From reading your previous columns, I know you're an advocate of therapy, so maybe I'm asking you this because I really want you to just say "yes."
I've been in therapy a couple of times before, never for more than a couple of months, and I always quit, mostly because I believe that to get through all of my shit would take decades and many, many thousands of dollars.
I am of two minds about this (and about many other things, by the way). On the one hand, I believe that in order to get past my issues, I need to delve into them and understand why I'm the way I am, and learn ways to get better. On the other hand, I worry that spending so much time and money on myself is incredibly selfish and that I would feel much better if I spent that time and money volunteering, exercising, reading, learning, studying, and so on.
The last thing my last therapist said to me, a year ago, was: "You're doing great." I didn't intend to quit at that point, but I just never went back. I guess at the time I was doing OK, but now I'm clearly depressed again: I sleep too much, I almost never leave the house, I think about illness, death, and destruction on a daily basis, I basically have no friends, and only one person I can (sometimes) talk to. The list goes on. At the same time, I am doing all of the above things that I thought would help (volunteering, exercising, reading).
I guess I'm almost there and just need a push. But how do you justify the time and money to other people (my spouse), especially with the economy in such a mess? We make good money and I am the main breadwinner, so I don't really have to justify spending money to my spouse. I need to justify it to myself. I am worried about our financial future. I am worried about my future medical expenses (for good reason). I give thousands of dollars to charities each year, so it's not like I can't afford the therapy. I just need to know that it will be worth it.
Here is why it will be worth it: You are in therapy not just for yourself. The world needs better people. Charity is not enough. The world needs people more capable, more energetic, better organized, kinder, stronger, wiser, with access to deeper wells of intuitive, species-centered knowledge, with the drive to survive and to sustain the lives of others, the capacity for vision and dramatic change, the ability to communicate their deeply held values and ideas, the self-discipline to live without luxury goods and to consume less energy, and a personal radiance that advertises to the world that they have something to offer, that their adjustment to how things are today has not been a sacrifice but a blessing. The world needs us to transform ourselves in fundamental ways. A committed course of therapy is one way to begin transforming yourself into the kind of person our era requires.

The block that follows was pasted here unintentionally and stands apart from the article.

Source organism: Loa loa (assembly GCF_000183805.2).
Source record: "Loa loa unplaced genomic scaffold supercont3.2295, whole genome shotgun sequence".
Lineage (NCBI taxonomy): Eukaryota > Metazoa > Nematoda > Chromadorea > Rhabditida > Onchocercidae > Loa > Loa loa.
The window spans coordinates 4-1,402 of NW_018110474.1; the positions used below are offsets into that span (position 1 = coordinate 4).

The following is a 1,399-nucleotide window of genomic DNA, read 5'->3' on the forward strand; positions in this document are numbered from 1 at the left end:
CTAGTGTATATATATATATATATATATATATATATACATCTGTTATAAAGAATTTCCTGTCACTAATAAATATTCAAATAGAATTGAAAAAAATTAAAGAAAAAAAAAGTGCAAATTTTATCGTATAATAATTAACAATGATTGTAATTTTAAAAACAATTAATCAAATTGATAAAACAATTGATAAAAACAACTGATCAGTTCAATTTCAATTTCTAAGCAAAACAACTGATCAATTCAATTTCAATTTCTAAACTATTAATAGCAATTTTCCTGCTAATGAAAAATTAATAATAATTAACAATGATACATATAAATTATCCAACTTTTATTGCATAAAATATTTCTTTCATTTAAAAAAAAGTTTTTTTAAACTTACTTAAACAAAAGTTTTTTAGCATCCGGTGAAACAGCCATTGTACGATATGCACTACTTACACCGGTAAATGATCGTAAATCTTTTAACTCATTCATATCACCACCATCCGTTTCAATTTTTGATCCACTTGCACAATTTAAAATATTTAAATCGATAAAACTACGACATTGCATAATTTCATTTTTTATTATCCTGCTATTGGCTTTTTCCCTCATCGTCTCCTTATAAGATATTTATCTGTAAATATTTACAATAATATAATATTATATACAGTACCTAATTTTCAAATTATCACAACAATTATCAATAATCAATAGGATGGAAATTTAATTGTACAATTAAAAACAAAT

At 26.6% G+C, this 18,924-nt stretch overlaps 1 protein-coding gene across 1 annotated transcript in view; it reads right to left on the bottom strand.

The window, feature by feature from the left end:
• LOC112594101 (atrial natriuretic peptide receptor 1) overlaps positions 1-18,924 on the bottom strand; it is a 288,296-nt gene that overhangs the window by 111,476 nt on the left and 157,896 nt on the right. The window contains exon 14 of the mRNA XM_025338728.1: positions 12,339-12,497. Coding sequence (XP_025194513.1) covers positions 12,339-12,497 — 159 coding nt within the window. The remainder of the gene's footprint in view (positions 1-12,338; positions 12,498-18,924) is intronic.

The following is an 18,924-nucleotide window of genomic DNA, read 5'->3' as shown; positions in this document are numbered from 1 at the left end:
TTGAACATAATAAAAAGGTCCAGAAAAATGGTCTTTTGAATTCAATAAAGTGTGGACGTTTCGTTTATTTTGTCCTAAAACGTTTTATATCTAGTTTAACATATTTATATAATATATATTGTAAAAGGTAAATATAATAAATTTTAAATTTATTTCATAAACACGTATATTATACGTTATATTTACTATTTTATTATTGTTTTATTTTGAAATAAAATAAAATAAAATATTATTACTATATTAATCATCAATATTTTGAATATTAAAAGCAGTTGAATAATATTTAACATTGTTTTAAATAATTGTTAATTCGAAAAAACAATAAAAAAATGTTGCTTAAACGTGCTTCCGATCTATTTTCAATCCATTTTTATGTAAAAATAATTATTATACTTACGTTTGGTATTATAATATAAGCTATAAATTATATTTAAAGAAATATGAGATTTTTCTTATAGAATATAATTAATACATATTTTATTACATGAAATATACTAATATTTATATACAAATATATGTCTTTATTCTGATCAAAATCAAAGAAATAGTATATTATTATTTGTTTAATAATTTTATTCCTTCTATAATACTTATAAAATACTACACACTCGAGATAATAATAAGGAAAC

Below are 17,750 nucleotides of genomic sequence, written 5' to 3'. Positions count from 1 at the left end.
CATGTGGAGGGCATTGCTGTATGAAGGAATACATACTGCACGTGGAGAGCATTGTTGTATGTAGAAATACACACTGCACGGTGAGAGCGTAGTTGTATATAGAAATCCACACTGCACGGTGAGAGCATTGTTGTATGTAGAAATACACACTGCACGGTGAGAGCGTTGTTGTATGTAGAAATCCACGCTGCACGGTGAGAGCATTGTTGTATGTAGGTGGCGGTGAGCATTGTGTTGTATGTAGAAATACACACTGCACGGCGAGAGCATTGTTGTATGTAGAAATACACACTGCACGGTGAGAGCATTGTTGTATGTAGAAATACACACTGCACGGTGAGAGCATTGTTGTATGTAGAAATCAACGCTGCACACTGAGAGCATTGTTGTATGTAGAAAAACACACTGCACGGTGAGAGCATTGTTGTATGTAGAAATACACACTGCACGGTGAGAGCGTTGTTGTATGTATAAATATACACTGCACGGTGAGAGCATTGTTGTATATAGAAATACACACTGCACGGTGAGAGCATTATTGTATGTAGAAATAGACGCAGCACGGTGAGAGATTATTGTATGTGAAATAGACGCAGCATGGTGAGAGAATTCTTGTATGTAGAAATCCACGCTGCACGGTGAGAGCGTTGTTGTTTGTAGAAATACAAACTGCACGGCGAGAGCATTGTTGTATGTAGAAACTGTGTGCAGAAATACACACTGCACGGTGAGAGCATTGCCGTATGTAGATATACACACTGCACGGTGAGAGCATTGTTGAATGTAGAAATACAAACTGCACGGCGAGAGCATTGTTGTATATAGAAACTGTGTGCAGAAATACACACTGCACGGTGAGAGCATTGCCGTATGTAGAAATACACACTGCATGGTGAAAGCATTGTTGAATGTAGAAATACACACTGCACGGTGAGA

The world needs the kind of people whom other people see and ask, How did you get there? To which you might reply, I made a passionate commitment to discovering who I am. I went through some bad shit. I kept tearing aside the veil and peering in. I went through a kind of dissolution, or cracking open, and a painful birth. I went through a succession of therapists. I kept looking for somebody who wasn't afraid to push me, who had faith in me, whom I couldn't bullshit. As I kept at it, I realized how much bullshit I'd been swallowing and I got angry. Then the anger dissipated and I got sad. Then the sadness dissipated and I got calm and focused. Then a kind of glow came over me. See it? See the glow? It's still there. I'm off the antidepressants. I sleep well. I just live in the world and do one thing at a time. The world holds me in its arms and rocks me. I hold the world in my arms and rock it, too.
Oh, and this: I spend time in the wilderness and it reminds me of my species' place in the world and in time. And this: Every day, I act in some small way to avert the global catastrophe that towers over us like a breaking wave.